Note to users. If you're seeing this message, it means that your browser cannot find this page's style/presentation instructions -- or possibly that you are using a browser that does not support current Web standards. Find out more about why this message is appearing, and what you can do to make your experience of our site the best it can be.


Sci. STKE, 25 April 2006
Vol. 2006, Issue 332, p. tw140
[DOI: 10.1126/stke.3322006tw140]

EDITORS' CHOICE

PHARMACOLOGY From in Silico to in Vitro Drug Discovery

Many currently available therapeutic drugs act by modulating signaling through G protein (heterotrimeric GTP-binding protein)-coupled receptors. The G protein β{gamma} subunit transmits signals from G protein-coupled receptors to target proteins, and many crystal structures of such complexes have been solved. Bonacci et al. (see the Perspective by Tesmer) used a computer program to predict which chemical compounds would bind to the interaction site on the β{gamma} subunits and obtained potent small-molecule inhibitors of protein-protein interactions. Furthermore, these molecules showed specificity for disrupting signaling-specific downstream targets, which suggests that such reagents might be both effective and relatively free of side effects.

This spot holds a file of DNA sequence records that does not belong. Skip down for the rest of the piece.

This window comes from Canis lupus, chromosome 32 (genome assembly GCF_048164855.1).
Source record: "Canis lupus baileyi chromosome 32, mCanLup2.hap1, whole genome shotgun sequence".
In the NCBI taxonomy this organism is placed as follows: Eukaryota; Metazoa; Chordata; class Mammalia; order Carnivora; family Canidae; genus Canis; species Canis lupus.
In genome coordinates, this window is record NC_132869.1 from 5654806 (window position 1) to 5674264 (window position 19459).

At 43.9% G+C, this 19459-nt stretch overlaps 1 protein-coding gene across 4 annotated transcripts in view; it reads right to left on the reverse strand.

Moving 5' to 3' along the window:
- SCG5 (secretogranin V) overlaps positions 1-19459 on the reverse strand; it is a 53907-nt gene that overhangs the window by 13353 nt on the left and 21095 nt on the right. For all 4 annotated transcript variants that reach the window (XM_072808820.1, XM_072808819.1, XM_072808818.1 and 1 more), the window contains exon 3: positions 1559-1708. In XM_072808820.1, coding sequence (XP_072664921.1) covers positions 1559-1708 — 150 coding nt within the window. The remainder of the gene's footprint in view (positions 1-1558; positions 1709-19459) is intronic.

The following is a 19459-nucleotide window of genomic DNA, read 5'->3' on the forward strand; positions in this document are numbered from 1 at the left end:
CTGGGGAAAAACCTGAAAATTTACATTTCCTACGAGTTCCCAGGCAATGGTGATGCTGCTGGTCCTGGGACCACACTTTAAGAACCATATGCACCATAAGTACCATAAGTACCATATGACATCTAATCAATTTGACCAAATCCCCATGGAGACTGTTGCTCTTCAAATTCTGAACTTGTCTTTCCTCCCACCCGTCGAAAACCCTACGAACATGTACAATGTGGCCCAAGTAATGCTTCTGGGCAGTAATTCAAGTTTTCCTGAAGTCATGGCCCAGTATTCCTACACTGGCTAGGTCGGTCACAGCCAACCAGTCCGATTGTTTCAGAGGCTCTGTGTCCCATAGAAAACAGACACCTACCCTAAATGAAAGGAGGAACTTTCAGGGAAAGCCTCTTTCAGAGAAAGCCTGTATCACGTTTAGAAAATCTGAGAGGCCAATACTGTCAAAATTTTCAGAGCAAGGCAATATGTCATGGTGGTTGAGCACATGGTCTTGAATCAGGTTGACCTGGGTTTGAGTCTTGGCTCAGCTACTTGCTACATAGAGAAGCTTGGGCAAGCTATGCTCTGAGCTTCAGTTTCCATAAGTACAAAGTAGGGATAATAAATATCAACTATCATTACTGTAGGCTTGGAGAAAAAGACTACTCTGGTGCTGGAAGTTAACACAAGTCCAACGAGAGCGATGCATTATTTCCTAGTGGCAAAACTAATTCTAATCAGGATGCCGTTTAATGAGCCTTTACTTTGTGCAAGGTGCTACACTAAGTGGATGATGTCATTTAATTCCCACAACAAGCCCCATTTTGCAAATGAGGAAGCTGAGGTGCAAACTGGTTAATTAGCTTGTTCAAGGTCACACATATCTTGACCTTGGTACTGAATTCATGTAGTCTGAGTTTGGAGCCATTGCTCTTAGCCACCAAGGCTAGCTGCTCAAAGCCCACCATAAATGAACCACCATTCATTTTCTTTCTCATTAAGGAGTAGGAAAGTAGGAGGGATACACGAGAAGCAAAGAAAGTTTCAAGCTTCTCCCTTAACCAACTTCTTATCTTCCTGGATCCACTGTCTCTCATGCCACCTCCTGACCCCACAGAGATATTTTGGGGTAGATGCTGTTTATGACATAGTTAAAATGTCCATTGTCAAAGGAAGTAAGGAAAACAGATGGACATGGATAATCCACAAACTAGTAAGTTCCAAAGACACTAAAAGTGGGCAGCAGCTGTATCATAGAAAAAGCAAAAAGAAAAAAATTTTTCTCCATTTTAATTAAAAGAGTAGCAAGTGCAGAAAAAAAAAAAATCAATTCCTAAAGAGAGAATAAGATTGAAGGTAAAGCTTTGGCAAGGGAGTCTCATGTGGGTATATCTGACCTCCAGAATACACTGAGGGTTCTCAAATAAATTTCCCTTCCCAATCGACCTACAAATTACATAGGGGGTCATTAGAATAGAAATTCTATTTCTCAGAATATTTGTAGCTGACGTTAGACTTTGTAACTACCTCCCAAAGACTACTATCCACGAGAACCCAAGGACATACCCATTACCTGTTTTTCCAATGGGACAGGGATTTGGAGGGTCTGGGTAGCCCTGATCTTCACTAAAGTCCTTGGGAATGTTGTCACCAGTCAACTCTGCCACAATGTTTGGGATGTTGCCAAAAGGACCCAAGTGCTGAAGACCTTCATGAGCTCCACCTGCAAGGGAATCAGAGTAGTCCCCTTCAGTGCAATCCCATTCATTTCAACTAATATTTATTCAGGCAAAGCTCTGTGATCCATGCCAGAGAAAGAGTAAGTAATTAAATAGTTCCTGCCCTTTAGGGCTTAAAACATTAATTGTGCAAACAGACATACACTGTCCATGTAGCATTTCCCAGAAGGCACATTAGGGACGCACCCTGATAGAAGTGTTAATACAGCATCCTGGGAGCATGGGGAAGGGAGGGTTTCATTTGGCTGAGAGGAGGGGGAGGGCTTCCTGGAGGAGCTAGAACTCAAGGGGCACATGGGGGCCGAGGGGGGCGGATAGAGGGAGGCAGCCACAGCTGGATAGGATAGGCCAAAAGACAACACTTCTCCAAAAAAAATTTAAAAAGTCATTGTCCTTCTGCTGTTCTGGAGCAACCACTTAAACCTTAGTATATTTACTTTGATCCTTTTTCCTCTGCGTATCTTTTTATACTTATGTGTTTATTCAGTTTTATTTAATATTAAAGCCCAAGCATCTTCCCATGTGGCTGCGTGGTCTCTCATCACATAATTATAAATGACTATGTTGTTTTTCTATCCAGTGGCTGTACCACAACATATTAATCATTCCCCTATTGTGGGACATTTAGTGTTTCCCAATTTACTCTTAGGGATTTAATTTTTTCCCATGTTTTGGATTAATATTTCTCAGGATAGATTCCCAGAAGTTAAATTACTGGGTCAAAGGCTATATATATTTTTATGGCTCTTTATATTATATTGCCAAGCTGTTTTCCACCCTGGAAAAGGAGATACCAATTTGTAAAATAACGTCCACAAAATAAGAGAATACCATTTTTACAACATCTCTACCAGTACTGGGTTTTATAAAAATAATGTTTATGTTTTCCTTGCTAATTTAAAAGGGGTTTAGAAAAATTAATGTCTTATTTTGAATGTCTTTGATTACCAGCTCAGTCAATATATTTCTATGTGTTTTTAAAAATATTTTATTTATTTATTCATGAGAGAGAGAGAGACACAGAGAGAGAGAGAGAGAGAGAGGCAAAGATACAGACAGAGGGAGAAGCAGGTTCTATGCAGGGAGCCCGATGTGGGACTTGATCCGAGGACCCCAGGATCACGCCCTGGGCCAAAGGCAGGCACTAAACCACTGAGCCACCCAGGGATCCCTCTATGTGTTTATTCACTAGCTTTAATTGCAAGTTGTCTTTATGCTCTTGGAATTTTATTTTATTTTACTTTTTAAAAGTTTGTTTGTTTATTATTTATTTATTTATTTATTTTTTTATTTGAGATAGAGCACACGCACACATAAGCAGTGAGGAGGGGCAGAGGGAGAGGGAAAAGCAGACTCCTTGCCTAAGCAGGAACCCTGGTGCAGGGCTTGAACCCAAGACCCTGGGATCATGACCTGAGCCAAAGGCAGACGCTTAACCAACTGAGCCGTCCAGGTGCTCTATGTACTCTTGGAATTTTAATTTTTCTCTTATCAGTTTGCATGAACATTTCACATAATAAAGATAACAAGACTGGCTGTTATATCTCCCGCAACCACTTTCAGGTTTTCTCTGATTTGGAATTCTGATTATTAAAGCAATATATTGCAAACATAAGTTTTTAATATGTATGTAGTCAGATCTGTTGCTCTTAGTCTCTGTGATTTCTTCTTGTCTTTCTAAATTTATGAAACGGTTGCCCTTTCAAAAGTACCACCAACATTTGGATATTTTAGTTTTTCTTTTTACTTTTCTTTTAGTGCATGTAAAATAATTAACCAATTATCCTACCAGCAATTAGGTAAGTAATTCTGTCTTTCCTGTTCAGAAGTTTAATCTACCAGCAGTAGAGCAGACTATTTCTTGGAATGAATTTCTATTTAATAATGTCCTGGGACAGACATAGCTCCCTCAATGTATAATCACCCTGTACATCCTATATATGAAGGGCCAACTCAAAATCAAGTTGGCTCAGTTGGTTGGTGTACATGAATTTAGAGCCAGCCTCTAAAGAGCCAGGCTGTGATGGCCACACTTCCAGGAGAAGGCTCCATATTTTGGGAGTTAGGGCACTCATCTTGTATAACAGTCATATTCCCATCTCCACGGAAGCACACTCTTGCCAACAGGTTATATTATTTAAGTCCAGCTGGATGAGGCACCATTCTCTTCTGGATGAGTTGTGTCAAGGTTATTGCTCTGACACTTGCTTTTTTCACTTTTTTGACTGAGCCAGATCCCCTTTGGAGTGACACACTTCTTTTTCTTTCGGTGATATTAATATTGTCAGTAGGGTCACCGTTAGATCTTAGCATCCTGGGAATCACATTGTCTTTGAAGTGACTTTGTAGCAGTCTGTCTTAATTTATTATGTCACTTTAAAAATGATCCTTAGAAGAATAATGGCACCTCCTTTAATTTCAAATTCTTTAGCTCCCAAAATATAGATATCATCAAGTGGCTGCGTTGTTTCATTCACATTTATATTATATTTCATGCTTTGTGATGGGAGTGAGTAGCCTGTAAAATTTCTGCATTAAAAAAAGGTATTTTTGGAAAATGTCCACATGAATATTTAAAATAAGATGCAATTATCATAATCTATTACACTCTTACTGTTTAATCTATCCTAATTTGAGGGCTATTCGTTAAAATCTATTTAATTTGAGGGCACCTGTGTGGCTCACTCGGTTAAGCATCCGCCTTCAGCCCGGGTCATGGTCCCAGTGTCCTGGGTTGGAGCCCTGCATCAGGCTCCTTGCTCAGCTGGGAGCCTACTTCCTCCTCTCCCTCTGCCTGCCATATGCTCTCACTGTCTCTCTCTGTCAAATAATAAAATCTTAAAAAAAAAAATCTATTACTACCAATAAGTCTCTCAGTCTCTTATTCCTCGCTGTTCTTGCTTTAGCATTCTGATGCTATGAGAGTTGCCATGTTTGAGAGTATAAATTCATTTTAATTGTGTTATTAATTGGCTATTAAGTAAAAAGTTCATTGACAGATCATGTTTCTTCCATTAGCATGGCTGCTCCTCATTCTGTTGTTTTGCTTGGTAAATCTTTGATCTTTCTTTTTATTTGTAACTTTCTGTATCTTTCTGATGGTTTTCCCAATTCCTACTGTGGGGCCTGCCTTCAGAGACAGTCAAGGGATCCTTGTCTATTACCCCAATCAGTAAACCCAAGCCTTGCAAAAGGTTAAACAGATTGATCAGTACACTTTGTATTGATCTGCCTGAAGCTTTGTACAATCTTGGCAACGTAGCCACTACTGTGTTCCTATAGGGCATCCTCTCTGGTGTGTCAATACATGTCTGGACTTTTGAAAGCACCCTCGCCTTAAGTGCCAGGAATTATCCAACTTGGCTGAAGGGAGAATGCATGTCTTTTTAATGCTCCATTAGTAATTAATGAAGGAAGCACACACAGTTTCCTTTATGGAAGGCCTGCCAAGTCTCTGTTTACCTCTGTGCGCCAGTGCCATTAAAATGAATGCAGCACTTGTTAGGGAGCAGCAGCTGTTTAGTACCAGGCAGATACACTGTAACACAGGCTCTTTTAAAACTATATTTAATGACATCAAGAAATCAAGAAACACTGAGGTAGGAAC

T. M. Bonacci, J. L. Mathews, C. Yuan, D. M. Lehmann, S. Malik, D. Wu, J. L. Font, J. M. Bidlack, A. V. Smrcka, Differential targeting of Gβ{gamma}-subunit signaling with small molecules. Science 312, 443-446 (2006). [Abstract] [Full Text]

J. J. G. Tesmer, Hitting the hot spots of cell signaling cascades. Science 312, 377-378 (2006). [Summary] [Full Text]

Citation: From in Silico to in Vitro Drug Discovery. Sci. STKE 2006, tw140 (2006).



To Advertise     Find Products


Science Signaling. ISSN 1937-9145 (online), 1945-0877 (print). Pre-2008: Science's STKE. ISSN 1525-8882